Nonlinar Music
March 2, 2005 1:50 AM   Subscribe

Nonlinear music: where can I find good examples? I remember the Final Fantasy composer talking about one of the scores for a boss battle that could transition several different ways, for example.

I imagine game soundtracks in general are a good place to find this, but I don't have any console systems and I don't really care about the games, just the music. (For educational purposes; I'm trying to see how it's done so I can, hopefully, do it myself.)
posted by Tlogmer to Media & Arts (11 answers total) 2 users marked this as a favorite
Some games actually release their soundtracks on cd, but of course, by the time it's put on a cd it's no longer in a nonlinear form...
You might also be able to find some examples by emulating some games, but I've no idea how recent a technique nonlinear music is and current gen consoles aren't really emulable afaik.
posted by juv3nal at 2:33 AM on March 2, 2005

does this count?
posted by andrew cooke at 3:05 AM on March 2, 2005

Have a look at Mozart's Musikalisches Wurfelspiel for a fairly clear demonstration. There's quite a bit on the net on it (including a nice, simple, MIDI implementation) - try Google.
posted by monkey closet at 4:05 AM on March 2, 2005

Well, Todd Rundgren comes to mind. I never heard that album in its interactive form and probably never will, but if you're interested in "How to do it" there's been a lot written about this album that you might find interesting.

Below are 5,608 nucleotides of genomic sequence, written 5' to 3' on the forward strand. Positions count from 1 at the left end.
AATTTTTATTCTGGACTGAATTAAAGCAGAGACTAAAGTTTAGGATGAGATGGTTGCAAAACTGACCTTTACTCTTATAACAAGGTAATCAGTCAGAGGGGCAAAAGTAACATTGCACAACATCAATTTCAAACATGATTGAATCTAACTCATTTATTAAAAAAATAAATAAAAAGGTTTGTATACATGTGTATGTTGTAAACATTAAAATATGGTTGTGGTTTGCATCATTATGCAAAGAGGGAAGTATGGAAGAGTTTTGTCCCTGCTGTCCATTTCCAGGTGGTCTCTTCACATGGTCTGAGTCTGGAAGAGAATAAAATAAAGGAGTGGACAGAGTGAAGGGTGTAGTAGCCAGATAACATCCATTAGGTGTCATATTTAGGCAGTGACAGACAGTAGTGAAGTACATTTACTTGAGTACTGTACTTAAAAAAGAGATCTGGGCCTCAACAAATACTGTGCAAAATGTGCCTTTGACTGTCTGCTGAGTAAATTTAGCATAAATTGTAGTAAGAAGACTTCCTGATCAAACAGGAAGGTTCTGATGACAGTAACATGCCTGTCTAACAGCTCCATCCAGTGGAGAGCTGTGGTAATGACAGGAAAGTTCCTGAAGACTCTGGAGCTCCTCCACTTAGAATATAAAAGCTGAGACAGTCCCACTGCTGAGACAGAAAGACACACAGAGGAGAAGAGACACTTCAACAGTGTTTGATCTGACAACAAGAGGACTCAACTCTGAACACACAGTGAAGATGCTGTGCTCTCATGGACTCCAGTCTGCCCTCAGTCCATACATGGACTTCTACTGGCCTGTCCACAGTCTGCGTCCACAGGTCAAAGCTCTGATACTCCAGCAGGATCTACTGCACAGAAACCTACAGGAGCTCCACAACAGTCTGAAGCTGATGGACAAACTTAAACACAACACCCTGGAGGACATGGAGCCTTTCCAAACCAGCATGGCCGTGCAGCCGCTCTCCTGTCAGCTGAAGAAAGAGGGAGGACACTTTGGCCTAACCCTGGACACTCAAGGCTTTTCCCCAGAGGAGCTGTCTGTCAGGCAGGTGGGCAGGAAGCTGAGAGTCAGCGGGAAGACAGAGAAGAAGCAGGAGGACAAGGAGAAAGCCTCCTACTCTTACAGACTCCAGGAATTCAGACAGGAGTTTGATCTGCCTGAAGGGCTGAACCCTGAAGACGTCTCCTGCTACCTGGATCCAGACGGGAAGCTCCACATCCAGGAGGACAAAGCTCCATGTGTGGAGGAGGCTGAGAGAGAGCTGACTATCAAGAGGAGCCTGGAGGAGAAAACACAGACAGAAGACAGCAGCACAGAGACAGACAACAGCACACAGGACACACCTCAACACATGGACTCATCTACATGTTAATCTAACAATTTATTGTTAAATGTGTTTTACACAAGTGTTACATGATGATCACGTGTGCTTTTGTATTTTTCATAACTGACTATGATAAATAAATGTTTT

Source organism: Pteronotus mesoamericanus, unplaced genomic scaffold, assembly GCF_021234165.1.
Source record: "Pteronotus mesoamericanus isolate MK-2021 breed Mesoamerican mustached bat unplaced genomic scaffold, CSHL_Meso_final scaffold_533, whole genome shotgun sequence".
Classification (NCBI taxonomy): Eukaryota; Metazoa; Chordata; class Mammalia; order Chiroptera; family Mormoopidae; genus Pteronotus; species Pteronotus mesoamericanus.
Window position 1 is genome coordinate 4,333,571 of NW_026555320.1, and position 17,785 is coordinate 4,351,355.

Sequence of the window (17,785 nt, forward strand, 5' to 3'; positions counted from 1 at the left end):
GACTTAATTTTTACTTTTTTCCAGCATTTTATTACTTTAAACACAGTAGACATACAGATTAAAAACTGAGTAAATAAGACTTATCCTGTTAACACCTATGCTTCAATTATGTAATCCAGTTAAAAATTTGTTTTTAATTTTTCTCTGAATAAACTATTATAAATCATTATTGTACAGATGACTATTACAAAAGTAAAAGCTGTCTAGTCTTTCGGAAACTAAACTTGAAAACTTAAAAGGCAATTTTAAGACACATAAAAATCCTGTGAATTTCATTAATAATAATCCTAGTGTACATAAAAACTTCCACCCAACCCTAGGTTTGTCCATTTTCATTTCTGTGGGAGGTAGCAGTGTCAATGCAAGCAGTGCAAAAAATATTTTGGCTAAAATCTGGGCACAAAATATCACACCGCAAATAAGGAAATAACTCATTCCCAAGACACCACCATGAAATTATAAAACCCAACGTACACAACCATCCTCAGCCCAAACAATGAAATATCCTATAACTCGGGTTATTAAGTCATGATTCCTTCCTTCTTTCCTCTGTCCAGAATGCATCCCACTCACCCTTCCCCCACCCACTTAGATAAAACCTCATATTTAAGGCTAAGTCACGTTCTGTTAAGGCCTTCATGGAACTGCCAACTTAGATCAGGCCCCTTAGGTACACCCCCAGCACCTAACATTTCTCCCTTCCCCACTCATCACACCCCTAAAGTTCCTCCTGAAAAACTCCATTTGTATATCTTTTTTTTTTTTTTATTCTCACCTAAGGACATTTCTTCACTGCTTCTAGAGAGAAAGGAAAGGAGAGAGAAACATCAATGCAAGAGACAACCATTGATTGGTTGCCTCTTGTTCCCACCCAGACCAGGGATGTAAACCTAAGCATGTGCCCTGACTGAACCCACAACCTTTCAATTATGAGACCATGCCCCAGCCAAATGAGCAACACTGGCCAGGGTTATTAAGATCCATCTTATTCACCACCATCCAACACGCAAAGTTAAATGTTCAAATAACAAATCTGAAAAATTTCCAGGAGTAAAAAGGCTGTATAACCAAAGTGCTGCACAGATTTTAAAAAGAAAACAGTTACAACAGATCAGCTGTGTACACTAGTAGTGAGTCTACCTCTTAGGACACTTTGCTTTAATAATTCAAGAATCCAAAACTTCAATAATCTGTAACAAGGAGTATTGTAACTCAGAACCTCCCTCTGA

posted by Wolfdog at 4:07 AM on March 2, 2005

Also worth checking out some resources on aleatoric music - the term for this style of composition when it became popular with the 20th century avant-garde.
posted by monkey closet at 4:09 AM on March 2, 2005

[alternate Todd Rundgren link since allmusic is not cooperating]
posted by Wolfdog at 4:19 AM on March 2, 2005

Check out Concrete Music, a 30 year "nonlinear" song (composes real-time using a markov chain from priors.) Also, all Commodore 64 songs (SIDtunes) are actually small pieces of executable code instead of a "score." Most didn't take advantage of the processor to compose, but some did.

Your google terms are "algorithmic music" and the process dates to well before the first transistor. There's a lot of it out there, quality and interest varies.
posted by neustile at 4:32 AM on March 2, 2005

IMuse was the music system in old Lucasarts adventure games, and had ways of branching and looping depending on things that happened during gameplay.
posted by zsazsa at 6:46 AM on March 2, 2005

amon tobin mentions this some regarding his experience doing the new splinter cell soundtrack in a recent interview on gamespot
posted by yeahyeahyeahwhoo at 8:24 AM on March 2, 2005

Thomas Dolby came up with a system of some sort for doing this in soundtracks for games; you might try looking him up in Keyboard and/or Electronic Musician via the periodical guides at your library.
posted by kindall at 9:12 AM on March 2, 2005

You should check out Longplayer, a music-generating algorithm developed to play for 1000 years.
posted by baphomet at 10:58 AM on March 2, 2005

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